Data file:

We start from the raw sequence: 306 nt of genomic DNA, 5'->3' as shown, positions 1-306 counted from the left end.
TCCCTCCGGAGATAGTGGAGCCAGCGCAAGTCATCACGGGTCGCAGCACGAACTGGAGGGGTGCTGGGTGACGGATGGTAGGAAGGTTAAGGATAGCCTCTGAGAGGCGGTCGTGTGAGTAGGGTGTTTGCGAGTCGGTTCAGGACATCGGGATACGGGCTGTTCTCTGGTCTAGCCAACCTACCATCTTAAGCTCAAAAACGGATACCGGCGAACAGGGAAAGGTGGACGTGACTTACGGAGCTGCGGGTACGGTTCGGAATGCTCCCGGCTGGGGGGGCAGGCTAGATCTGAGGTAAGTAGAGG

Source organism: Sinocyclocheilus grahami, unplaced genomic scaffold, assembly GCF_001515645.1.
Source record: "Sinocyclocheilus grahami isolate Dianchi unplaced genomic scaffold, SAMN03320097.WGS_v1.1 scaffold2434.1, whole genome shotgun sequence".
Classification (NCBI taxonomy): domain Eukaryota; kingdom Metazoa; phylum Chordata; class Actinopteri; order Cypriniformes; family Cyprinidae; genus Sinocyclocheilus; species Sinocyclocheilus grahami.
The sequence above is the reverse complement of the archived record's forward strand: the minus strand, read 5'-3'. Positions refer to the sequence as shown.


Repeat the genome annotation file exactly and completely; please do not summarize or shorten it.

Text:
We start from the raw sequence: 306 nt of genomic DNA, 5'->3' as shown, positions 1-306 counted from the left end.
TCCCTCCGGAGATAGTGGAGCCAGCGCAAGTCATCACGGGTCGCAGCACGAACTGGAGGGGTGCTGGGTGACGGATGGTAGGAAGGTTAAGGATAGCCTCTGAGAGGCGGTCGTGTGAGTAGGGTGTTTGCGAGTCGGTTCAGGACATCGGGATACGGGCTGTTCTCTGGTCTAGCCAACCTACCATCTTAAGCTCAAAAACGGATACCGGCGAACAGGGAAAGGTGGACGTGACTTACGGAGCTGCGGGTACGGTTCGGAATGCTCCCGGCTGGGGGGGCAGGCTAGATCTGAGGTAAGTAGAGG

Source organism: Sinocyclocheilus grahami, unplaced genomic scaffold, assembly GCF_001515645.1.
Source record: "Sinocyclocheilus grahami isolate Dianchi unplaced genomic scaffold, SAMN03320097.WGS_v1.1 scaffold2434.1, whole genome shotgun sequence".
Classification (NCBI taxonomy): domain Eukaryota; kingdom Metazoa; phylum Chordata; class Actinopteri; order Cypriniformes; family Cyprinidae; genus Sinocyclocheilus; species Sinocyclocheilus grahami.
The sequence above is the reverse complement of the archived record's forward strand: the minus strand, read 5'-3'. Positions refer to the sequence as shown.